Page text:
Articles | Popular | Future

IN PICTURES
RADIO

Omer Avital Qantar Live at BIMHUIS Amsterdam

Read "Omer Avital Qantar Live at BIMHUIS Amsterdam" reviewed by BIMHUIS

Qantar is the new quintet of composer and double bassist Omer Avital, who is known to lead his bands with such fervor that Downbeat has already compared him to the legendary Charles Mingus. In his music Omer Avital plays a captivating blend of jazz and middle-eastern influences, drawing from his Jewish and Arabic heritage. The result is an urban mixture of cultures, from eastern melodies to intoxicating North African desert blues. Omer Avital is part of ...

EXTENDED ANALYSIS

Omer Avital: Free Forever

Read "Omer Avital: Free Forever" reviewed by Charles Walker

Omer AvitalFree ForeverSmalls Records2011 Bassist Omer Avital is not a household name. Despite a surge of media coverage about the rise of Israeli expats on the New York jazz scene, despite playing a central role in a variety of ensembles at the now-beloved Smalls jazz club, and despite appearing on several dozen recordings, Avital's name continues to register as little more than a faint echo in the background of the jazz ...

ALBUM REVIEWS

Omer Avital: Arrival

Read "Arrival" reviewed by Ernest Barteldes

Though the picture on this disc's cover might bring to mind some kind of 1970s folk-rock star, the music inside has nothing to do with that. The Israeli-born bassist weaves through a variety of feels, from simple funky beats to more complex rhythmical patterns with some Latin-inspired moments in between. On “Big Time, Avital begins with a heavily syncopated bass line for his sextet to follow, the piece running just under four minutes in a showcase for ...

ALBUM REVIEWS

Omer Avital Group: Room To Grow

Read "Room To Grow" reviewed by J Hunter

In 1996, the Omer Avital Group was in transition. Due to their increasing workload outside the band, Avital was forced to replace original members Ali Jackson and Mark Turner. Losing musicians of that quality would have crippled other groups; but if Room To Grow (recorded live at Smalls the following year) is any indication, the band didn't miss a beat when drummer Joe Strasser and tenor player Grant Stewart took their places.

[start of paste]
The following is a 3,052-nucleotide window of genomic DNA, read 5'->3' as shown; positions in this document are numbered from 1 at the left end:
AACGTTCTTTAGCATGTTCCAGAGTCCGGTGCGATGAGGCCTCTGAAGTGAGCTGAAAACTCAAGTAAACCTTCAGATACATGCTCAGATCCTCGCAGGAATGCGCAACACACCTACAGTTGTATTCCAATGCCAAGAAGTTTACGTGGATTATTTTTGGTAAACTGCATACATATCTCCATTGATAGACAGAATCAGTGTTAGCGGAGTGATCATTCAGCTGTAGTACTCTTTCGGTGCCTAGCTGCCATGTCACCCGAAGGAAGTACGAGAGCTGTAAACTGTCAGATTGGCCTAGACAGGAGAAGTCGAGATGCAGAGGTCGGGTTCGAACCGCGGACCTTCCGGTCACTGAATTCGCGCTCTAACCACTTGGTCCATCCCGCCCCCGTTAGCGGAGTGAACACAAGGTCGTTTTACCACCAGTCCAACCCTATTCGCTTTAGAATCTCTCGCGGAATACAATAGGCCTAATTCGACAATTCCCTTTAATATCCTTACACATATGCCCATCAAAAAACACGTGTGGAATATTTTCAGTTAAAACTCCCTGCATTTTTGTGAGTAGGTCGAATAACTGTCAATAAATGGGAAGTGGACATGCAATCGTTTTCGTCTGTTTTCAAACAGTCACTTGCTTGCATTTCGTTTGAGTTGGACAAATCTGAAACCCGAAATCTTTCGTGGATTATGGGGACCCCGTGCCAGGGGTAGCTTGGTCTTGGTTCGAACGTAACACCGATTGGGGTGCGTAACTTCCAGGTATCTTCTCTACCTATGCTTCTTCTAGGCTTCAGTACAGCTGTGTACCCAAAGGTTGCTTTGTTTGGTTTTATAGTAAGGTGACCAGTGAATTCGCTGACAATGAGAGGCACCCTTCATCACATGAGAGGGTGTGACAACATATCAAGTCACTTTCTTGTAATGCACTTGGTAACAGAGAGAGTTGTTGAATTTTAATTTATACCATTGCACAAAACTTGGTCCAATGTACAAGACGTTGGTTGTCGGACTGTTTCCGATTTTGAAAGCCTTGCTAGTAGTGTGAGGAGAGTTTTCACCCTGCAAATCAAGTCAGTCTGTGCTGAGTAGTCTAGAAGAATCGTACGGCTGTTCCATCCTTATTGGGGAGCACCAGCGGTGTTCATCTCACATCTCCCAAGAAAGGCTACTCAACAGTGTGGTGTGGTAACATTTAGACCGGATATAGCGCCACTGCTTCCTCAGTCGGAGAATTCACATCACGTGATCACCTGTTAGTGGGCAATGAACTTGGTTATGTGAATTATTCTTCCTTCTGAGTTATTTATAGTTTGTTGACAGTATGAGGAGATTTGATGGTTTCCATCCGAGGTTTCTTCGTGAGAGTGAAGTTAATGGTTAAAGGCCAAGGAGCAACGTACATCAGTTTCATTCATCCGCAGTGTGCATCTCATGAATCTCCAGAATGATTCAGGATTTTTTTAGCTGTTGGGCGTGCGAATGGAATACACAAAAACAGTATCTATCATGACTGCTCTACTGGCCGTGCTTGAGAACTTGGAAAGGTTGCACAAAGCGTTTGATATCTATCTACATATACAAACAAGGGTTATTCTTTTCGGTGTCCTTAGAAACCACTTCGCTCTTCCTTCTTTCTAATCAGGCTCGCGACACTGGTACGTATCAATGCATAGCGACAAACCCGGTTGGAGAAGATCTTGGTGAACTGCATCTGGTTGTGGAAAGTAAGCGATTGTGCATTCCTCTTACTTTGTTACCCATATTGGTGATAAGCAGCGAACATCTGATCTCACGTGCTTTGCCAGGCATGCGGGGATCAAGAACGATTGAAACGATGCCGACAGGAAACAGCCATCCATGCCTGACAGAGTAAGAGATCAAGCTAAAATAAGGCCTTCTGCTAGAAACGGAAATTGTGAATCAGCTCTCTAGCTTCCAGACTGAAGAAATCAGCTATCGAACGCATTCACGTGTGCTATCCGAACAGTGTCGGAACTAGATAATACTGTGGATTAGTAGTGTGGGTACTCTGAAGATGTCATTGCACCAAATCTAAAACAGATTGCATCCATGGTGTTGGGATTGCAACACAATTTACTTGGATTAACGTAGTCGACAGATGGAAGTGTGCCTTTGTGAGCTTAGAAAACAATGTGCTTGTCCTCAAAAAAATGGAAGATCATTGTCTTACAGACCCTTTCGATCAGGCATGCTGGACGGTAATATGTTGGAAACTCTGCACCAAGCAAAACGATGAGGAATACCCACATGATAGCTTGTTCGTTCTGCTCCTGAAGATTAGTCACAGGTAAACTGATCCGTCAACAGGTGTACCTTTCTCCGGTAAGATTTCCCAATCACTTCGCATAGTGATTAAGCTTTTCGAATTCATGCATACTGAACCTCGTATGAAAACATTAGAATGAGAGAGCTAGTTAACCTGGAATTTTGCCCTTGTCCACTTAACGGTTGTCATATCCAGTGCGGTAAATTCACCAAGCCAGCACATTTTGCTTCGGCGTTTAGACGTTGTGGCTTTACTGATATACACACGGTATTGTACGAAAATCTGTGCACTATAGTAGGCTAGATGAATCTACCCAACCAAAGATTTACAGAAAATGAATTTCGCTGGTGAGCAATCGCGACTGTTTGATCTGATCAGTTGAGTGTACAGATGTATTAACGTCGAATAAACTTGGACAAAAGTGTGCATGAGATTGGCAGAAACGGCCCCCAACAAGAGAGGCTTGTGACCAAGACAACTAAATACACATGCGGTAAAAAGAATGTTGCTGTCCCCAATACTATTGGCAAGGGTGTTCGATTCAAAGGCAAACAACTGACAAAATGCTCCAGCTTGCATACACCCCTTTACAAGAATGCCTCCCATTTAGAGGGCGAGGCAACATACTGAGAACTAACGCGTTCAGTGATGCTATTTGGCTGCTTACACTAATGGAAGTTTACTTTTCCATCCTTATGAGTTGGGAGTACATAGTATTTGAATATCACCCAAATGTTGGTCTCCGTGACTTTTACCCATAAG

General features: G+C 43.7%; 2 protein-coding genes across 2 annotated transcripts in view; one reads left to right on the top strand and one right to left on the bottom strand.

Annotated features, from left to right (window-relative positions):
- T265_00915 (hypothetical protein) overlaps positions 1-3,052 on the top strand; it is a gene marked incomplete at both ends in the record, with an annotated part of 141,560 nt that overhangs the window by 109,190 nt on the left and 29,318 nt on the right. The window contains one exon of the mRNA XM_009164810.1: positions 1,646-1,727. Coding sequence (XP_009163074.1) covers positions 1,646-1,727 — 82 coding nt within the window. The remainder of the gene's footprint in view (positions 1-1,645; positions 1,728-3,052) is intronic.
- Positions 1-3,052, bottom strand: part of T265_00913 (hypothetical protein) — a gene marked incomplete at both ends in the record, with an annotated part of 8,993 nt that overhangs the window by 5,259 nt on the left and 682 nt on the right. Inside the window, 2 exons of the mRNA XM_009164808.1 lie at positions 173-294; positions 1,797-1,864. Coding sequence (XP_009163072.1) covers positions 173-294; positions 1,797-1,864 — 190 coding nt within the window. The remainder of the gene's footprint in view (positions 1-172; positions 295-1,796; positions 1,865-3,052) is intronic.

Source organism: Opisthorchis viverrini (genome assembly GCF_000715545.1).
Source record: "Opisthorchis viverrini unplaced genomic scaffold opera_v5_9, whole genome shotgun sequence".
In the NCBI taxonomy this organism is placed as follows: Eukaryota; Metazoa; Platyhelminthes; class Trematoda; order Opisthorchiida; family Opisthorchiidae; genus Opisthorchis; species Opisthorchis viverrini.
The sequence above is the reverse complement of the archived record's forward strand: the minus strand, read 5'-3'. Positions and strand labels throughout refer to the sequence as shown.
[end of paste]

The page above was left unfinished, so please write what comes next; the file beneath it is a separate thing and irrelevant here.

Room To Grow has only three tracks--one original ...

ALBUM REVIEWS

Omer Avital Group: Room to Grow

Read "Room to Grow" reviewed by Tom Greenland

Opening with the soul-full call of the acoustic bass, Omer Avital's Room to Grow speaks from and to the heart with the very first note. Recorded live in early 1997, the album is the second in a series on Smalls Records documenting the bassist's growth as an instrumentalist, composer, arranger and bandleader. Like its predecessor, Asking No Permission, Room features a four-saxophone sextet, retaining the services of Greg Tardy (tenor) and Myron Walden (alto) from the original group, with additional ...

ALBUM REVIEWS

Omer Avital Group: Room to Grow

Read "Room to Grow" reviewed by Jim Santella

Recorded 1997 at Smalls in New York, this session maintains the growth that was spawned by the late John Coltrane thirty to forty years earlier. Along with the traditional elements that made their way into jazz from European classical music, Omer Avital's ensembles add Middle Eastern ties that broaden the harmonic horizon and create fresh new attire. Theirs is an exciting adventure that merely evolves from the roots of the master.